11. This happened just few days ago with my 2005 997 C2S which has been well serviced with only 44,000km mileage. While I was driving in town at speed of about 34-40km/hr, after I turned at the corner, there was traffic in front, so I slowed down and just before the car stopped, all the lights on the dash came on and the car stalled, then I tried to start again which it did but immediately stalled again and from there it felt like the battery was flat as I could only hear click sound and starter motor was not turning. I then called the tow truck company (lucky nearby), from there the horrible thing that I saw from the back of the car really scared me, the road was full of engine oil from the back of the car. The car was then towed back to my mechanic and over the last few days, they have taken out the engine and realized that the IMS bearing has been completely broken into pieces BUT quite luckily according to my mechanic I was driving slow, otherwise the engine could have been completely damage without much he can do. My concern is according to various forum posts, IMS bearing failure usually have signs such as engine oil dripping in carpark which it didn’t occur in my case. The car was running well without any unusual noise. Has this kind of things been happened to anyone before? Now, my mechanic said as the rebuild cost will be very high, he suggest me to just replace the bearing, take off the oil sump to make sure no broken metal being left in the engine, I can avoid an expensive bill. Further to my case, I do suggest to have your IMS bearing check specially while you have your gearbox off the car. Thank you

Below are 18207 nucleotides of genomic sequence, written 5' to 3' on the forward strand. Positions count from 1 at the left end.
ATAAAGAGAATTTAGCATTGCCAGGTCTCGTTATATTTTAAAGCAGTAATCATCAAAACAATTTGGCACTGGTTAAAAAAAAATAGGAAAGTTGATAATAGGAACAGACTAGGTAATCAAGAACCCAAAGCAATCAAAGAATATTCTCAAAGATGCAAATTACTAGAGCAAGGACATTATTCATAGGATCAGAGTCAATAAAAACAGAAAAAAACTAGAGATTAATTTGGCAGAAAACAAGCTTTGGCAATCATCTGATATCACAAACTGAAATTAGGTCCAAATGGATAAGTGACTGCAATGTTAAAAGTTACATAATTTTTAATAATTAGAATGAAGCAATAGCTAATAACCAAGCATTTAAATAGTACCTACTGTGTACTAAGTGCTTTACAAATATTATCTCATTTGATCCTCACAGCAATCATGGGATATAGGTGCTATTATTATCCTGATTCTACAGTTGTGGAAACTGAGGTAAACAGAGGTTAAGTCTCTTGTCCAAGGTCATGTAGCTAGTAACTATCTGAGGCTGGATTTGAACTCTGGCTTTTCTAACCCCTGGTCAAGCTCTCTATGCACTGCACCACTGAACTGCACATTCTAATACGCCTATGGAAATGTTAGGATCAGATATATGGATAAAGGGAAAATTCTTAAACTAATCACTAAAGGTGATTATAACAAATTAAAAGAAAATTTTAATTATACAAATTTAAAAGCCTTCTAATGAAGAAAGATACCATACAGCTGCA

12. Hi Everyone, My name is Andy, based in Swansea, South Wales, UK. Having just bought my first Porsche (an '02 C4S) with 70K on the clock - I have been googling my little socks off looking at all things 996! I LOVE, LOVE, LOVE this car - never owned anything that goes round corners like it... the downside is, it keeps me lying awake worrying about it - but I think that's the usual new car paranoia, which will settle down! Having found loads and loads of excellent posts written on this forum I decided to sign up, say hi and hopefully pick a few brains! Currently, I am making myself extremely paranoid about the whole IMS issue! The reason for this is there is a little bit of oil at the base of the engine (eg the normal IMS / RMS leaky bit - according to images on the web). The leak is VERY, VERY slow (more just damp) and is not dripping or anything (have wiped, driven and nothing much more coming back down). The question I have is this. There seems to be some discrepancy in information regarding leaks in this area. Some people seem to be suggesting that leaks in this area are NOT related to internal (eg potentially catastrophic) IMS issues as the "problem" bearing is actually sealed inside the engine behind the outer seal and therefore leaks from the outer seal are not relevant, they are just that, leaks from the outer seal and cause no damage, just irritation - and possibly the owner paying a bit more attention to oil levels! Others seem to suggest that vibration caused by wear to the internal bearing cause the outer seal to leak, and therefore one SHOULD be worried. Can anyone provide any clarification on this, should I panic / stop driving / do an oil change and check for metal / jump out the window / drive it like I stole it? In short, I don't want to waste a load of money if not necessary - are there any rules of thumb? Incidentally, I'm not worried if it's just a very slow oil-leak from a seal I can deal with that in due course! I'm sure this topic has been gone-over ad nauseum, so apologies, but can't seem to find definitive answers! (maybe because they don't exist!) Best regards, all - and thanks! Andy